Over the past 24 hours, a number of news outlets, including the Washington Post , have reported on the latest Census figures showing that a record number of Americans -- nearly one in six -- live in poverty. And poverty by this measure truly means poverty: An individual making $11,000 or a household of four with a total income of $22,500 is not considered poor. The release of these official Census data simply offers statistical confirmation for what Legal Aid and others in the legal services community have observed since the start of the Great Recession: that the already daunting plight of the poor has become even more desperate.
Legal Aid has long witnessed the deteriorating reality of the District's poorest residents. For persons living in poverty, this most recent economic crisis has depleted both government services and private giving at the precise moment when the sharp downturn in the economy has made these kinds of assistance most critical. As such, the need for civil legal services is greater now than ever before. At a recent intake in Legal Aid’s Southeast office, applicants flowed out of a packed waiting room into the lobby outside. Legal clinics to assist veterans have been steadily swamped; additional sessions are snapped up as soon as they are made available. And many agencies have lost count of desperate applicants struggling to obtain or appeal their denial of public benefits, housing, and basic government services, often fighting an uphill battle in proceedings that should never have been brought in the first place.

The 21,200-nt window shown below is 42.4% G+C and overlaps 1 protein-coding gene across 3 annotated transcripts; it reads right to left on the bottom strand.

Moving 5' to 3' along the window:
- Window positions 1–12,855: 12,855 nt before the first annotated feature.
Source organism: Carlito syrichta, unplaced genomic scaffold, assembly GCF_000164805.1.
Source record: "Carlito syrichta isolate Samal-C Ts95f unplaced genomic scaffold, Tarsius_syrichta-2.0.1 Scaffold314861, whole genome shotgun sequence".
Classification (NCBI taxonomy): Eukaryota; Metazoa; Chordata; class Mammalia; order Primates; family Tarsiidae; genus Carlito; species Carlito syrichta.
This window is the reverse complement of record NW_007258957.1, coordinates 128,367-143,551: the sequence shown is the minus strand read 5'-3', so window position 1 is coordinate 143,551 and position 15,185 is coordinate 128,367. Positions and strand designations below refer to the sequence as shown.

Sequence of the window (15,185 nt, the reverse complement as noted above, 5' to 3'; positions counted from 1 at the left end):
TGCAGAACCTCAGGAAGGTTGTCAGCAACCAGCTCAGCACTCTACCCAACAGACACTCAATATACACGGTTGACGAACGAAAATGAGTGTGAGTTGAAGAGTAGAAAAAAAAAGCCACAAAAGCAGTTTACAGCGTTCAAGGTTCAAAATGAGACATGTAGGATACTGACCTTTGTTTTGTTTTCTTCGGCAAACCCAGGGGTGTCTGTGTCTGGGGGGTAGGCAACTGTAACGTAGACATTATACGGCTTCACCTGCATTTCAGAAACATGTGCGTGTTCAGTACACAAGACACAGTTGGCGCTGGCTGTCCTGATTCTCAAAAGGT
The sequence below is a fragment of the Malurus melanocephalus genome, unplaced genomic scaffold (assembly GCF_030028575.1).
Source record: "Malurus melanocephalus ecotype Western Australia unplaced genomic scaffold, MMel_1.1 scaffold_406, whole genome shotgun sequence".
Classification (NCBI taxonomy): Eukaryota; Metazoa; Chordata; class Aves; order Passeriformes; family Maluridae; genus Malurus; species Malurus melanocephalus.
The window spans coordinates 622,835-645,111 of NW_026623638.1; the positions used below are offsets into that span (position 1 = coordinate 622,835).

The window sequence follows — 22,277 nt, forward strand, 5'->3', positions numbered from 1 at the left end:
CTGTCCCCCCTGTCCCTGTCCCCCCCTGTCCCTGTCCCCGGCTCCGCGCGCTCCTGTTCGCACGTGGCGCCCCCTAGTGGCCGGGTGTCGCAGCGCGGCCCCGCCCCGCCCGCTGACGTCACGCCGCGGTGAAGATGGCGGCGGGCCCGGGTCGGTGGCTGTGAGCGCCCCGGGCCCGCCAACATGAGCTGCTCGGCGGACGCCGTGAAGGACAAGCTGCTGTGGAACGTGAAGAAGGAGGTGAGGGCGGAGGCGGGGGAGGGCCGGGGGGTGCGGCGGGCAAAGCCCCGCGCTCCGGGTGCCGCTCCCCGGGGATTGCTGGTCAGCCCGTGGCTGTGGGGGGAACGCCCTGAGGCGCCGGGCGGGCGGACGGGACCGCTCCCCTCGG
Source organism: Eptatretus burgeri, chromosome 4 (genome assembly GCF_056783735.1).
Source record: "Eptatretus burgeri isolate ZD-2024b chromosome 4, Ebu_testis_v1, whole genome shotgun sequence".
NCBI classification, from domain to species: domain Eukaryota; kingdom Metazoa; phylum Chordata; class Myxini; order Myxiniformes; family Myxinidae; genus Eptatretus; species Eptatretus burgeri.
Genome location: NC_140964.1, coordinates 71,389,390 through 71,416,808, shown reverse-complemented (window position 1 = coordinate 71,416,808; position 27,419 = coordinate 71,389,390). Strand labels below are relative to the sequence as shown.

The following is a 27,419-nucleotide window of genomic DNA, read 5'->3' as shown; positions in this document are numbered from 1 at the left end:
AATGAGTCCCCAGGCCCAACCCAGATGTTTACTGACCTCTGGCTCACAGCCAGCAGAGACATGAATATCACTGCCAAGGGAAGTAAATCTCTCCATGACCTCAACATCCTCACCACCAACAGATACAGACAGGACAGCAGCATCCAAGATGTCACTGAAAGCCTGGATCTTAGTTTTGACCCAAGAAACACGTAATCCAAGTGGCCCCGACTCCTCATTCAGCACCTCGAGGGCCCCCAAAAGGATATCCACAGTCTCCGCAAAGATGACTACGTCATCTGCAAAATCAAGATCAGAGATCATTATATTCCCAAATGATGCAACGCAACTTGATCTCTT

Access to civil legal services can make all the difference in the world. For instance, Legal Aid recently managed to assist a client connect her newborn son -- who had been born with severe development disabilities -- to an assistance program for which he was eligible. Early intervention in this instance was critical: timely treatment will likely enable him to grow up relatively healthy, and almost certainly more healthy than he would have been in the absence of the treatment. Beyond securing access to public benefits and other assistance programs, Legal Aid handles civil matters that go to the very heart of health, safety and security for District residents and their families, from saving homes and to assisting victims of domestic violence.
Especially in these challenging economic times, we are more committed than ever to ensuring equal access to justice.